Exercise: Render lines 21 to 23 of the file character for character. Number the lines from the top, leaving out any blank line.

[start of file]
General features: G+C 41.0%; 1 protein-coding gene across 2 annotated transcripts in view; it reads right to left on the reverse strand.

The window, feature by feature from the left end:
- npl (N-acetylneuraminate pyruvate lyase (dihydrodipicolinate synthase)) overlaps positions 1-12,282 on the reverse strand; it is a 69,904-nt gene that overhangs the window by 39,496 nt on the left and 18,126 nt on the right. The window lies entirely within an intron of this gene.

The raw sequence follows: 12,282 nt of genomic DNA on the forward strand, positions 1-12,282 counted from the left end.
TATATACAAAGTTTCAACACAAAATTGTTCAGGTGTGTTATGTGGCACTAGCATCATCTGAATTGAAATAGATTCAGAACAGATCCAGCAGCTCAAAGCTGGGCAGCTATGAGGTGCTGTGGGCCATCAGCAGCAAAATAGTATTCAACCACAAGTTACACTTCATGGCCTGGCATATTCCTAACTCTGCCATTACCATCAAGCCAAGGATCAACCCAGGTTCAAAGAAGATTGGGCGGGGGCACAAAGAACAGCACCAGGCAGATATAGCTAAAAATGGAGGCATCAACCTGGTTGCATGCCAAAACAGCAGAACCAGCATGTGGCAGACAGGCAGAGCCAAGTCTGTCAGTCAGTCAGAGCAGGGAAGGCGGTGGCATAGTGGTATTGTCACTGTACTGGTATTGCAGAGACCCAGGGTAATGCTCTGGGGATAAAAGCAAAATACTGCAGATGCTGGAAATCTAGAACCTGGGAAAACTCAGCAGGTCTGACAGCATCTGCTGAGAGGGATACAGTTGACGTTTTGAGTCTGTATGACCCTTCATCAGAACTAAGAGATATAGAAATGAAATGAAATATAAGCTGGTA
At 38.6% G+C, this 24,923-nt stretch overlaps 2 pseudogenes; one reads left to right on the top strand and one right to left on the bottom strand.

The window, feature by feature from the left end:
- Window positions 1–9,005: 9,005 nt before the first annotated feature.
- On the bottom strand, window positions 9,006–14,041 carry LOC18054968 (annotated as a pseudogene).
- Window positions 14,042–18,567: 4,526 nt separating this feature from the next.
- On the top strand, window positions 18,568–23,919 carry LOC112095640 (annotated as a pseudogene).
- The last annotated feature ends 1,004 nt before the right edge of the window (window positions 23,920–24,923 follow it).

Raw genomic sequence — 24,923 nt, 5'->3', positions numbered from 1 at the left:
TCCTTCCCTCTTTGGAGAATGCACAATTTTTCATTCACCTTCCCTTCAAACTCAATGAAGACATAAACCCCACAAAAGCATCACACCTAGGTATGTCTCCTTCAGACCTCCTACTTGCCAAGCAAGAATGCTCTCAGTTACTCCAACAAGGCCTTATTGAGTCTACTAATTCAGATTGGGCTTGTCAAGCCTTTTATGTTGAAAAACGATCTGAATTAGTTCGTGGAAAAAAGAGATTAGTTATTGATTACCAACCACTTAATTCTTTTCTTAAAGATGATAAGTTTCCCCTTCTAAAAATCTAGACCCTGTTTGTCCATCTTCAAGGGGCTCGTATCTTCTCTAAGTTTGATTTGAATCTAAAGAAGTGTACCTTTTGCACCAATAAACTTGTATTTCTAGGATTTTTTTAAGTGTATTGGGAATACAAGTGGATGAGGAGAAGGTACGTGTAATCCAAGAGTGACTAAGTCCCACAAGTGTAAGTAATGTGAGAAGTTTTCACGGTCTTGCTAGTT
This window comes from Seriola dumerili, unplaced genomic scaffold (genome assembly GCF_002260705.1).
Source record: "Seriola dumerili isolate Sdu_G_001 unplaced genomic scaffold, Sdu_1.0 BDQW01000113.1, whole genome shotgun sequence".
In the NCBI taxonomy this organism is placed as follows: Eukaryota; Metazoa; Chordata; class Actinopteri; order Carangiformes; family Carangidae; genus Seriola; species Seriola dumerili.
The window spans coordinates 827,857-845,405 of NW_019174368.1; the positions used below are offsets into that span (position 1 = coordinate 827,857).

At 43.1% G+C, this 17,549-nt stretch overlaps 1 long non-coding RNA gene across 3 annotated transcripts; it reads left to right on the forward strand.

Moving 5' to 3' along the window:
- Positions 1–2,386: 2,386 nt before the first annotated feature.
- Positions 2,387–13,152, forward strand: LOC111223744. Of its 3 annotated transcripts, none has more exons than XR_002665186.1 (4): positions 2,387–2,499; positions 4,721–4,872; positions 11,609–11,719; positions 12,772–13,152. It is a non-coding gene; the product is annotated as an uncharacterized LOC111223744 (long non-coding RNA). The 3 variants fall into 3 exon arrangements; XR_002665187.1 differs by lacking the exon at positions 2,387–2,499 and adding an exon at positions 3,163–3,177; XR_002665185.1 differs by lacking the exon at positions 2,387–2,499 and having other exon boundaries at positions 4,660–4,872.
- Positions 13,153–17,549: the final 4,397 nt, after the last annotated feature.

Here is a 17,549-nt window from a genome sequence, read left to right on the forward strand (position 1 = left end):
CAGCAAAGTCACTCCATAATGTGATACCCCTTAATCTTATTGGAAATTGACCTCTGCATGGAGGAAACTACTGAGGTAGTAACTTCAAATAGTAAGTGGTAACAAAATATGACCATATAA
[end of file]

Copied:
- Positions 1–2,386: 2,386 nt before the first annotated feature.
- Positions 2,387–13,152, forward strand: LOC111223744. Of its 3 annotated transcripts, none has more exons than XR_002665186.1 (4): positions 2,387–2,499; positions 4,721–4,872; positions 11,609–11,719; positions 12,772–13,152. It is a non-coding gene; the product is annotated as an uncharacterized LOC111223744 (long non-coding RNA). The 3 variants fall into 3 exon arrangements; XR_002665187.1 differs by lacking the exon at positions 2,387–2,499 and adding an exon at positions 3,163–3,177; XR_002665185.1 differs by lacking the exon at positions 2,387–2,499 and having other exon boundaries at positions 4,660–4,872.
- Positions 13,153–17,549: the final 4,397 nt, after the last annotated feature.